Donors look to retool response as Ebola outbreak grows

As Ebola cases continue to pile up in the Democratic Republic of the Congo (DRC)—with 12 more confirmed yesterday and likely 7 more today—a USAID official said four major donors have jump-started a new "strategic plan" for coordinating response efforts.

To underscore the heavy toll the outbreak has caused, among its 2,284 cases, as noted on the World Health Organization Ebola dashboard today, are 125 infected healthcare workers, including 2 new ones, DRC officials said.

Leadership 'reset'

Tim Ziemer, a senior deputy assistant administrator with USAID (US Agency for International Development), said, "We have been teaming up with our international partners: the World Bank, the U.K. government, and the E.U.," according to Washington, D.C.–based Devex, the media platform of the global development community.

"They're the principal other investors in addition to the United States," Ziemer added, "and there was an acknowledgment that we need a total reset in three major areas.…There are some significant shifts underway right now."

Ziemer said the US government supported the plan last month to appoint David Gressly, MBA, as United Nations emergency coordinator tasked with overseeing the response. He said the World Health Organization's (WHO's) effectiveness to lead the response has declined as the outbreak soldiers on, with no fast resolution in sight. The outbreak is taking place in a region beset with rebel violence and plagued at times by a suspicious or even hostile response from the public.

He said the four major donors have "jump-started a new strategic plan," which US officials hope to see by the end of July. Ziemer said the three-pronged reset needs to include an adequately funded team to support Gressly with "the right people," a better way to incorporate expertise and capacity from international organizations, and complete financial transparency about how funds are spent on response efforts.

An additional obstacle, according to Devex, has been convincing President Donald Trump to grant a waiver to the DRC to pave the way for US funds that are now being blocked because the country is labeled as a high level of concern under the Trafficking Victims Protection Act. But that could change soon.

"The White House has been reluctant to issue country-level waivers, but we're in discussions now, and we believe that there could be a different posture," said Ramsey Day, a senior deputy assistant administrator in USAID's Africa Bureau.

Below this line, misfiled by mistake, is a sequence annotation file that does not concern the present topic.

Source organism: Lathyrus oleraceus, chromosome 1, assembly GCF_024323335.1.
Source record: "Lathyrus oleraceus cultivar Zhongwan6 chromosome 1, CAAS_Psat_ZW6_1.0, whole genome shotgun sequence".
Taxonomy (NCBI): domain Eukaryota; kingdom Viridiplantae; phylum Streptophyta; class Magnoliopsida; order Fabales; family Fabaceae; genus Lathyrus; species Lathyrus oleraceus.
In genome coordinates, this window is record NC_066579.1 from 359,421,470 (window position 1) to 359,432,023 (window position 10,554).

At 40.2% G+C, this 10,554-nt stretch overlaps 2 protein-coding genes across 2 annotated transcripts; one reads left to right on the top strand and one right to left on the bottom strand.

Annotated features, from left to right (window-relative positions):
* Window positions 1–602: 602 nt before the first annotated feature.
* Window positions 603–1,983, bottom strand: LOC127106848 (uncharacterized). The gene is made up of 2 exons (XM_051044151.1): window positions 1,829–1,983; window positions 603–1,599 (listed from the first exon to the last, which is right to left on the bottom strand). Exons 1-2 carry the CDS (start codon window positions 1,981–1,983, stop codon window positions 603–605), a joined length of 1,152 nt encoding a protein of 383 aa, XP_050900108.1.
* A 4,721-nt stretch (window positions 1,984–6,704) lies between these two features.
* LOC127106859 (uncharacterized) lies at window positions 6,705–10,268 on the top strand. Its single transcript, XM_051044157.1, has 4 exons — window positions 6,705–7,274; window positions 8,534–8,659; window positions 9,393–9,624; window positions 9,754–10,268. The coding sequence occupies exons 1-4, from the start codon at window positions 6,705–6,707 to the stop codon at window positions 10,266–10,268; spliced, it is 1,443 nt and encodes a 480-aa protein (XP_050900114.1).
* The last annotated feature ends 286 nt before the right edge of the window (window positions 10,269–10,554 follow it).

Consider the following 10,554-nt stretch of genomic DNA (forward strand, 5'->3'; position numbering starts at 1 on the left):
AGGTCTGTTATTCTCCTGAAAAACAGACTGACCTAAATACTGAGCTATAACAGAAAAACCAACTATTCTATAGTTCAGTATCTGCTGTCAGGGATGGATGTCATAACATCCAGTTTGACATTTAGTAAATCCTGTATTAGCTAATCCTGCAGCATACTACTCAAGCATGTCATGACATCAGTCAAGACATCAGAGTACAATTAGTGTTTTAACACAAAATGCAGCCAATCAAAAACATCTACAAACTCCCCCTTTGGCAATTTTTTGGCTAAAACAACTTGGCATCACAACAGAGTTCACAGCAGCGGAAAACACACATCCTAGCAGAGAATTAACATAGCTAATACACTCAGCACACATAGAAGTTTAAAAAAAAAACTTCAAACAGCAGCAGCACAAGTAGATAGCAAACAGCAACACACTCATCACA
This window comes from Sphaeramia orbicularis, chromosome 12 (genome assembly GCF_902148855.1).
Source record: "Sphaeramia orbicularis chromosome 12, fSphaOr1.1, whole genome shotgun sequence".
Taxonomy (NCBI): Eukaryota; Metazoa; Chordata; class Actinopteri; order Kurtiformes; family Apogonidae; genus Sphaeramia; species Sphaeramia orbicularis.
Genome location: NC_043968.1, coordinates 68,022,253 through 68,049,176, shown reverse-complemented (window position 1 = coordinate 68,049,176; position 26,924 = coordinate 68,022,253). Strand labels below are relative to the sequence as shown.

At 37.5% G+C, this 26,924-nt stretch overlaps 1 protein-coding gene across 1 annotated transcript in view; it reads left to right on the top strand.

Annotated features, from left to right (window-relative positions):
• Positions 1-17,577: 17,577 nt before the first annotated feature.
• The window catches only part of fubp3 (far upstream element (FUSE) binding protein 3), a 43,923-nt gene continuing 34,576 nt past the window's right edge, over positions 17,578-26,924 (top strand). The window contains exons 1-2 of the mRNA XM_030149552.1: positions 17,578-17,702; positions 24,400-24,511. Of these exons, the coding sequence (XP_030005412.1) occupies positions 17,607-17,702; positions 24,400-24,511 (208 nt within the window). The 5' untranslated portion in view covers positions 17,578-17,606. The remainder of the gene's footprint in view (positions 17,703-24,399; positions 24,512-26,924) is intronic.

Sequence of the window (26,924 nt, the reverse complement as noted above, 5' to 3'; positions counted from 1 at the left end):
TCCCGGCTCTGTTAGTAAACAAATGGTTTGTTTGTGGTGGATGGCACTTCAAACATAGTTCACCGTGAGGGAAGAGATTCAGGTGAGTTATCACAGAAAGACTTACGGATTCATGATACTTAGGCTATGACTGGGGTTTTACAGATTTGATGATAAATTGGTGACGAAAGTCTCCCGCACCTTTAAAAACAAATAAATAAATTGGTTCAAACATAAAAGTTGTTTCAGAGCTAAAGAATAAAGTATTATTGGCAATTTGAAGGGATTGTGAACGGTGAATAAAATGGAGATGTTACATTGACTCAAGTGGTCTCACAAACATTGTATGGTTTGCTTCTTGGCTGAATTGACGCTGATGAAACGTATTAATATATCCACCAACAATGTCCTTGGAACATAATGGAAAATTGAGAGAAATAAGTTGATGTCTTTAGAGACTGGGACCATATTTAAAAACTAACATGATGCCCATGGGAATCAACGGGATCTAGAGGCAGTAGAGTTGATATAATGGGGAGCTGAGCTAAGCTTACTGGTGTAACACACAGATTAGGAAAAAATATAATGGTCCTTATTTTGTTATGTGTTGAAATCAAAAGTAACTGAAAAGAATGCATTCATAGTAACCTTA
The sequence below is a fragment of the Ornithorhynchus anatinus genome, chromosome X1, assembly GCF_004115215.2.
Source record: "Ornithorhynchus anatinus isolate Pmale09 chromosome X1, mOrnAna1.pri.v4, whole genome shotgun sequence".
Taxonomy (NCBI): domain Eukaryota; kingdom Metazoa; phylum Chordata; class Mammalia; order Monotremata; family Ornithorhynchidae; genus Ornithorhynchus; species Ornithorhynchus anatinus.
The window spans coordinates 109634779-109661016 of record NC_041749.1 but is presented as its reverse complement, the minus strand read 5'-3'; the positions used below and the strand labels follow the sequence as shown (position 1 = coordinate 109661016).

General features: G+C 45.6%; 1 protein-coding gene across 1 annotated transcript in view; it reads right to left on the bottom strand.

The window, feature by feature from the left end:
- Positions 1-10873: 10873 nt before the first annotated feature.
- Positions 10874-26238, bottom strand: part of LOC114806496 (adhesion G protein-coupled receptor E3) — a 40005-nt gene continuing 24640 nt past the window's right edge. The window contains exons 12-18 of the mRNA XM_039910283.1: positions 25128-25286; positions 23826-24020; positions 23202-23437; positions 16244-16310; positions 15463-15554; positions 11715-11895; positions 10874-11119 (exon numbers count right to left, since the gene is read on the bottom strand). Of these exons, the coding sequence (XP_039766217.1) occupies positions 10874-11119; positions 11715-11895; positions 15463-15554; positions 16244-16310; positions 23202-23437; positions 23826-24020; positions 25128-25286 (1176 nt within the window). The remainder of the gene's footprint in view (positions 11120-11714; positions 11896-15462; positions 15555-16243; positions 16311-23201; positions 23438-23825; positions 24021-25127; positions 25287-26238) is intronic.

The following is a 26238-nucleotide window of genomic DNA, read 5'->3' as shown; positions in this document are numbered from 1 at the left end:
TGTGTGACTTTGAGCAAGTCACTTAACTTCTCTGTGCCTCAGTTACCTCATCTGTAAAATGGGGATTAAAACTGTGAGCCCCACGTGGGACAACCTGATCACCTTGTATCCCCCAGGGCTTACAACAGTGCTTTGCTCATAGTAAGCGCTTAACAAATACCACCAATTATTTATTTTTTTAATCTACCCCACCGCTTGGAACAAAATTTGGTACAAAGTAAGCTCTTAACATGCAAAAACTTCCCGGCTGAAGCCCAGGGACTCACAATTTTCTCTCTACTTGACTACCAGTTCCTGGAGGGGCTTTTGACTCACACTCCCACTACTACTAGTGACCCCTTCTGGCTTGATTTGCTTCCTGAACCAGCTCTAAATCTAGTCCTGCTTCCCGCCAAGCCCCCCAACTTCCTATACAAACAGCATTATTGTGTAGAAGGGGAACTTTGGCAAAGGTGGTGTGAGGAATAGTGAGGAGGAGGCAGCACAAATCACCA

More health worker infections

Two of the 12 cases confirmed yesterday involved health workers, the DRC health ministry said, one in Mabalako and one in Butembo. One of them was vaccinated, but officials did not specify how long ago.

The unvaccinated healthcare worker died in the community after refusing to be followed up. Community deaths—those that occur outside a healthcare setting—raise the risk of disease spread.

At least 125 healthcare workers have now contracted Ebola in the DRC, with at least 40 of them dying, the health ministry said.

Four of the 12 cases were in Mabalako, 2 in Beni, and 1 each in Oicha, Musienene, Masereka, Lubero, Kyondo, and Butembo. Officials also confirmed 9 new deaths, including 4 in the community, bringing the total fatality count to 1,531.

MSF voices concern

The 19 new Ebola cases come as Doctors Without Borders (MSF) today highlighted "unprecedented" multiple crises in the outbreak region in northeastern DRC.

Ebola is coursing through a region that is also seeing the forced migration of thousands of people fleeing regional violence and is dealing with another epidemic.

Moussa Ousman, MSF head of mission in the DRC, said, "This time we are seeing not only mass displacement due to violence but also a rapidly spreading measles outbreak and an Ebola epidemic that shows no signs of slowing down, all at the same time. This is unprecedented."

Ousman added, "Our surveys show that people are mainly dying from preventable diseases such as malaria, measles and diarrhea. That is very worrying. Especially as it has not yet been possible to vaccinate against measles because of the ongoing Ebola outbreak, and the fear of Ebola further spreading.

"Together with the ministry of health, we are looking at what innovative strategies we can implement given the circumstances, but more help is urgently needed here to prevent more deaths."

See also:

Jun 27 Devex report

Jun 26 DRC update

May 23 CIDRAP News story "UN names new 'Ebola czar for growing DRC outbreak"

Jun 27 MSF news release

WHO Ebola dashboard

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